Here’s what we know so far about Gov. DeWine’s plan to reopen Ohio

Nearly-empty street in downtown Cleveland and protests in front of the Ohio Statehouse in...
Nearly-empty street in downtown Cleveland and protests in front of the Ohio Statehouse in Columbus(Source: AP Images)
Updated: Apr. 24, 2020 at 12:26 PM EDT
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CLEVELAND, Ohio (WOIO) - During a mid-April press conference, Ohio Gov. Mike DeWine set May 1 as the date that coronavirus-related restrictions will gradually begin to lift statewide.

Other than with broad and vague details, the Governor has not yet specifically outlined that state’s strategy for getting the Ohio economy trending upwards.

Gov. DeWine did, however, state on Thursday that he will unveil the plan, based loosely on guidelines established by the White House, during an April 27 briefing from Columbus; only four days prior to the May 1 start date.

The final phase of the president’s three-step approach includes allowing the vulnerable population to resume some public interactions and resume unrestricted staffing at worksites.

“The goal is to open the state slowly, but get as many people back to work with the least health damage,” Gov. DeWine mentioned in the past.


The first step in moving forward, the Governor said, is to reopen Ohio’s hospitals and health care facilities.

Gov. DeWine previously ordered a postponement of all elective medical procedures so nurses and doctors and preserve critical personal protective equipment.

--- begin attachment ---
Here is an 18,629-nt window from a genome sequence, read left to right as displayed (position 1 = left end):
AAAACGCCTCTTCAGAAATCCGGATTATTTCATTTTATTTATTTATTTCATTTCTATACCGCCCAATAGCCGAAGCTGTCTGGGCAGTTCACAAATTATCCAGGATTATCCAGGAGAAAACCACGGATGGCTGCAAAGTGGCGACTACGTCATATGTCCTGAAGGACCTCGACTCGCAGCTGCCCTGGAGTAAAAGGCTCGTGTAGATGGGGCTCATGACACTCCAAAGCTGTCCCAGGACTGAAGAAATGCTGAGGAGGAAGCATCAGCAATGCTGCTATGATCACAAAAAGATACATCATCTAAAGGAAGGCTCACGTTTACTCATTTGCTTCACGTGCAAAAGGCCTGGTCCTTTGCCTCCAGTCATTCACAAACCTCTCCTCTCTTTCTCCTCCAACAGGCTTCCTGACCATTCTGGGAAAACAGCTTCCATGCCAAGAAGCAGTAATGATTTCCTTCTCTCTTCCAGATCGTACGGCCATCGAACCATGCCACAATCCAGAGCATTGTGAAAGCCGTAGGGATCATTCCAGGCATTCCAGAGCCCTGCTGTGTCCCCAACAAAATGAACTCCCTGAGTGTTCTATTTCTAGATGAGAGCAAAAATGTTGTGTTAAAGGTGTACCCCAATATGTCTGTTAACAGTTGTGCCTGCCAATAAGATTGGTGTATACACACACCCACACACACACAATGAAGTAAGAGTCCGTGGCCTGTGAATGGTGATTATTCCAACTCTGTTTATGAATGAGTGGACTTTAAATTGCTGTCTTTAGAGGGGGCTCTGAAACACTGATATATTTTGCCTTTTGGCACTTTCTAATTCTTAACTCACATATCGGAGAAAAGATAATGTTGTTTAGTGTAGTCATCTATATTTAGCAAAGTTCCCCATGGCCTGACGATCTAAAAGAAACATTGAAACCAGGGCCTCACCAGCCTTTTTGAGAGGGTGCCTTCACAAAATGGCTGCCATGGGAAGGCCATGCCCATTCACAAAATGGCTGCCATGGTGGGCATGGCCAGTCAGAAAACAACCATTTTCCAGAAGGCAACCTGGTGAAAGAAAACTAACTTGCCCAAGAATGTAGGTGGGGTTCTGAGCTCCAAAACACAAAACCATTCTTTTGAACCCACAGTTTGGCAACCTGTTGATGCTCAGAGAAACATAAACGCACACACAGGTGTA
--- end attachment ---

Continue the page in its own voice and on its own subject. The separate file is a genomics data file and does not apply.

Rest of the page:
The decision has reportedly cost the state’s hospitals millions of dollars each day, even prompting salary and schedule reductions for thousands of health care workers in Northeast Ohio.

On Wednesday, DeWine scaled back the order to now allow health care providers to resume certain non-essential procedures.

Retail and restaurants

Non-essential businesses and restaurants were forced to close or adapt their services, as part of Gov. DeWine’s initial stay-at-home directives.

He’s now suggesting that certain companies will be able to reopen post-May 1 only if they can follow strict guidelines that will be laid out of Ohio’s leaders.

Social distancing practices and wearing masks will likely be a factor in the criteria.

“People will be wearing masks. People will be wearing gloves,” Gov. DeWine previously remarked. “When we start moving toward retail, we’re going to move retail out again in a situation so people can be safe, the employees can be safe and the customers who come into retail will be able to safe.”

As far as the status of barbershops and beauty salons, the Governor and Dr. Amy Acton indicated that methods are being explored for those types of businesses to open and operate safely following guidance from the Centers for Disease Control and Prevention.

Large gatherings, concerts, sporting events

Gov. DeWine said that entertainment and sporting events where large groups of people attend are a low priority at this time and will not be part of the first openings allowed in Ohio because of the challenges for maintaining social distancing.

The new yet-to-be released guidance will apply to all companies, including those essential businesses that remained open during the coronavirus pandemic.

“I would encourage my own family members to go to work under the conditions that we’re going to outline,” Lt. Gov. Husted said.

Department of Health data shows that less than 1% of Ohio’s population has been tested for COVID-19.

Groups of individuals have been arranged into tiers to prioritize the need for testing as capacity expands, which is believd to be one of the key factors for a successful reopening.

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